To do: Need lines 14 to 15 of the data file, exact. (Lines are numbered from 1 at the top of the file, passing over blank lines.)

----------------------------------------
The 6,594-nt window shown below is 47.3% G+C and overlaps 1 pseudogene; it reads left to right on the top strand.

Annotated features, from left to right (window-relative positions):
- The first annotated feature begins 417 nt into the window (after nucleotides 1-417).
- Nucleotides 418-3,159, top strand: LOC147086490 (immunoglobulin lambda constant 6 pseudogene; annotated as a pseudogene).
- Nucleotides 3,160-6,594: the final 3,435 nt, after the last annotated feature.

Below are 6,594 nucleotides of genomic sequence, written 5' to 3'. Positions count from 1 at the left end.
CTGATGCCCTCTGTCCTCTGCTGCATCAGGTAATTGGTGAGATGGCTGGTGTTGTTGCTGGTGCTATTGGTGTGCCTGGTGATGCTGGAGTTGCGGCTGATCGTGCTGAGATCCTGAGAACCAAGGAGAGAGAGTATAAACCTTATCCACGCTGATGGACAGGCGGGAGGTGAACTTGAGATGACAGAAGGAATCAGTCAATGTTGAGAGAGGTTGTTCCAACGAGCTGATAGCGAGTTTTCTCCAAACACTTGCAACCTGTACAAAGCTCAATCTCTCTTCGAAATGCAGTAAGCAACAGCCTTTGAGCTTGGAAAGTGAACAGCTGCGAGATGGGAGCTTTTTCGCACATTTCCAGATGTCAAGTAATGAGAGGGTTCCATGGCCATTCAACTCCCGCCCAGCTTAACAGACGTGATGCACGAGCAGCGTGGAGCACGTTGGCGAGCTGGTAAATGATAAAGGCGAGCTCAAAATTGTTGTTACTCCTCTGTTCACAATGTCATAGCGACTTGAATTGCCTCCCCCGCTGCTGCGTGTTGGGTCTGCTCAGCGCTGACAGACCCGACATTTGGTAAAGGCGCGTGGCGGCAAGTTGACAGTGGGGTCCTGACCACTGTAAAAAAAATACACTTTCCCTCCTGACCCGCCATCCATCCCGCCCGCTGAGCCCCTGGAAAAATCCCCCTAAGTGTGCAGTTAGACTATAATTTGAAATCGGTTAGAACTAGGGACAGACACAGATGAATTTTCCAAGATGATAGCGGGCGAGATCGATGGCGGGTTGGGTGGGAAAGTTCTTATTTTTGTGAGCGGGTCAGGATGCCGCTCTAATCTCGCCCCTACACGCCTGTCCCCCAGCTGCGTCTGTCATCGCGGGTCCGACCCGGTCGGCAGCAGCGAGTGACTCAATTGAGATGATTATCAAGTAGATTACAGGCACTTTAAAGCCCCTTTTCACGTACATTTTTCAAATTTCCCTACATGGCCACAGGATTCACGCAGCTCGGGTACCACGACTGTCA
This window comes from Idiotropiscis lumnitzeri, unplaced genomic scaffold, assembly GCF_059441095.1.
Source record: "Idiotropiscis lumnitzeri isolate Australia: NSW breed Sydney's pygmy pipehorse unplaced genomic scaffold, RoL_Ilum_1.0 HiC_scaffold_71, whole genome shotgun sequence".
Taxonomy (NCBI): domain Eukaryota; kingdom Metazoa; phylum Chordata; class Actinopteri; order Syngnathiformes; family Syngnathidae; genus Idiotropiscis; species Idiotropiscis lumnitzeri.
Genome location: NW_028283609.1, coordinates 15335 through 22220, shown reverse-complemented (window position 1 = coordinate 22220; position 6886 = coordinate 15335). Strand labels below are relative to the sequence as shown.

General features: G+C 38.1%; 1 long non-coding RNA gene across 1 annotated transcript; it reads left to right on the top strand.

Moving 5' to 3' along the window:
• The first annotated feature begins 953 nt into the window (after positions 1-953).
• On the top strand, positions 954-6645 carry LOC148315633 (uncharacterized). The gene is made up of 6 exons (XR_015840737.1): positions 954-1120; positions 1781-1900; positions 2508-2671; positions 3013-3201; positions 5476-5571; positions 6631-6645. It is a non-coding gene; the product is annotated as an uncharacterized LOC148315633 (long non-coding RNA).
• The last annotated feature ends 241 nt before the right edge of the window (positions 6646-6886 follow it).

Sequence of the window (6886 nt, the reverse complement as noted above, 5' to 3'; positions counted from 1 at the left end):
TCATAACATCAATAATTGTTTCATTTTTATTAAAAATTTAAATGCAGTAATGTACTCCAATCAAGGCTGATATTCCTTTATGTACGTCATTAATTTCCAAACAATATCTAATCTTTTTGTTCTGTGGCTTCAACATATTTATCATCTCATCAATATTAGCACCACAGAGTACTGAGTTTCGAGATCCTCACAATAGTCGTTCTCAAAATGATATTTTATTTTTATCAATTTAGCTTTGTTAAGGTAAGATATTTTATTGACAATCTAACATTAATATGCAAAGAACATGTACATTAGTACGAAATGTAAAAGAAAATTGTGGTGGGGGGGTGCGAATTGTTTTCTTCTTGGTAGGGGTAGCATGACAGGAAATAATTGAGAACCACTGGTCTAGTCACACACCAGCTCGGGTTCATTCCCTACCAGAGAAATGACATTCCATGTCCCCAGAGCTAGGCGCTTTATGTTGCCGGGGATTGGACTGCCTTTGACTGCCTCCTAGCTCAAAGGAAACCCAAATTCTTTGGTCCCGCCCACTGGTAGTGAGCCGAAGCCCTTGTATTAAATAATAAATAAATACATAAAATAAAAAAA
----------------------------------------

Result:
• The first annotated feature begins 953 nt into the window (after positions 1-953).
• On the top strand, positions 954-6645 carry LOC148315633 (uncharacterized). The gene is made up of 6 exons (XR_015840737.1): positions 954-1120; positions 1781-1900; positions 2508-2671; positions 3013-3201; positions 5476-5571; positions 6631-6645. It is a non-coding gene; the product is annotated as an uncharacterized LOC148315633 (long non-coding RNA).